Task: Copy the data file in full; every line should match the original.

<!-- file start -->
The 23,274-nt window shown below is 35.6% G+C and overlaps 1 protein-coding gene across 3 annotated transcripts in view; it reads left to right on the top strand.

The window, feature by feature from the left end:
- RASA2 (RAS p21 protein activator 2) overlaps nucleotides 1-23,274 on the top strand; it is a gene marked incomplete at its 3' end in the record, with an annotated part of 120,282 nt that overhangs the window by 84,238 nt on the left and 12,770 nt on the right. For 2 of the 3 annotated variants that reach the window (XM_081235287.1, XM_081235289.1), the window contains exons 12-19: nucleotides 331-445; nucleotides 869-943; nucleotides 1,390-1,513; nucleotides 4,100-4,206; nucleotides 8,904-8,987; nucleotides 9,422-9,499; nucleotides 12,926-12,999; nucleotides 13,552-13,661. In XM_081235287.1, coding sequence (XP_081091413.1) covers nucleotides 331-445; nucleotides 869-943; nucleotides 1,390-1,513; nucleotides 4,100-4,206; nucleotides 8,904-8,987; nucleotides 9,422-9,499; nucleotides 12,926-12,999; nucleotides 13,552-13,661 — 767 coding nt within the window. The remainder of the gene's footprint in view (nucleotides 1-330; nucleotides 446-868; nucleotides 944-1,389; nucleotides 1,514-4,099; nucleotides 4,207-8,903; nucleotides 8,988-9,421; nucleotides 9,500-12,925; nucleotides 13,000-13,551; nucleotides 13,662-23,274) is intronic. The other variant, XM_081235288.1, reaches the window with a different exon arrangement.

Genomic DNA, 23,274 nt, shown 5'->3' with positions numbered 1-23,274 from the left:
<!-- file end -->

The 23,274-nt window shown below is 35.6% G+C and overlaps 1 protein-coding gene across 3 annotated transcripts in view; it reads left to right on the top strand.

The window, feature by feature from the left end:
- RASA2 (RAS p21 protein activator 2) overlaps nucleotides 1-23,274 on the top strand; it is a gene marked incomplete at its 3' end in the record, with an annotated part of 120,282 nt that overhangs the window by 84,238 nt on the left and 12,770 nt on the right. For 2 of the 3 annotated variants that reach the window (XM_081235287.1, XM_081235289.1), the window contains exons 12-19: nucleotides 331-445; nucleotides 869-943; nucleotides 1,390-1,513; nucleotides 4,100-4,206; nucleotides 8,904-8,987; nucleotides 9,422-9,499; nucleotides 12,926-12,999; nucleotides 13,552-13,661. In XM_081235287.1, coding sequence (XP_081091413.1) covers nucleotides 331-445; nucleotides 869-943; nucleotides 1,390-1,513; nucleotides 4,100-4,206; nucleotides 8,904-8,987; nucleotides 9,422-9,499; nucleotides 12,926-12,999; nucleotides 13,552-13,661 — 767 coding nt within the window. The remainder of the gene's footprint in view (nucleotides 1-330; nucleotides 446-868; nucleotides 944-1,389; nucleotides 1,514-4,099; nucleotides 4,207-8,903; nucleotides 8,988-9,421; nucleotides 9,500-12,925; nucleotides 13,000-13,551; nucleotides 13,662-23,274) is intronic. The other variant, XM_081235288.1, reaches the window with a different exon arrangement.

Genomic DNA, 23,274 nt, shown 5'->3' with positions numbered 1-23,274 from the left: